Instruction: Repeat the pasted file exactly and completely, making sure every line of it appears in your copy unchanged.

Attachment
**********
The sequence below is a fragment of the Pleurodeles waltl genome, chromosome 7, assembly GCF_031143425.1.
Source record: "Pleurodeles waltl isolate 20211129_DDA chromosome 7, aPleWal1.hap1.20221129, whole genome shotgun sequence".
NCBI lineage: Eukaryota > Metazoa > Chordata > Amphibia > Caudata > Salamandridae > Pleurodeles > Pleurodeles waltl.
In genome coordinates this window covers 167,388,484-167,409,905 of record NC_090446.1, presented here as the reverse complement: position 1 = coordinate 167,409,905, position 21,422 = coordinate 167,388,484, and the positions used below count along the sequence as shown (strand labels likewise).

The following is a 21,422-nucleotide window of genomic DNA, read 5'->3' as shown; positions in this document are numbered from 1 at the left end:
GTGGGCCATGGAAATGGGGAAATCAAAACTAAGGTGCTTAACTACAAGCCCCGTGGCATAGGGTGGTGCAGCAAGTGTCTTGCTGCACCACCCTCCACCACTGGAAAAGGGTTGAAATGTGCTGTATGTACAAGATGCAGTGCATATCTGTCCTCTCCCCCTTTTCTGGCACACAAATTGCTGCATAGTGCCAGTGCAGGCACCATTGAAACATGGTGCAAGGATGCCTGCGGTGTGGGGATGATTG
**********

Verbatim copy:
The sequence below is a fragment of the Pleurodeles waltl genome, chromosome 7, assembly GCF_031143425.1.
Source record: "Pleurodeles waltl isolate 20211129_DDA chromosome 7, aPleWal1.hap1.20221129, whole genome shotgun sequence".
NCBI lineage: Eukaryota > Metazoa > Chordata > Amphibia > Caudata > Salamandridae > Pleurodeles > Pleurodeles waltl.
In genome coordinates this window covers 167,388,484-167,409,905 of record NC_090446.1, presented here as the reverse complement: position 1 = coordinate 167,409,905, position 21,422 = coordinate 167,388,484, and the positions used below count along the sequence as shown (strand labels likewise).

The following is a 21,422-nucleotide window of genomic DNA, read 5'->3' as shown; positions in this document are numbered from 1 at the left end:
GTGGGCCATGGAAATGGGGAAATCAAAACTAAGGTGCTTAACTACAAGCCCCGTGGCATAGGGTGGTGCAGCAAGTGTCTTGCTGCACCACCCTCCACCACTGGAAAAGGGTTGAAATGTGCTGTATGTACAAGATGCAGTGCATATCTGTCCTCTCCCCCTTTTCTGGCACACAAATTGCTGCATAGTGCCAGTGCAGGCACCATTGAAACATGGTGCAAGGATGCCTGCGGTGTGGGGATGATTG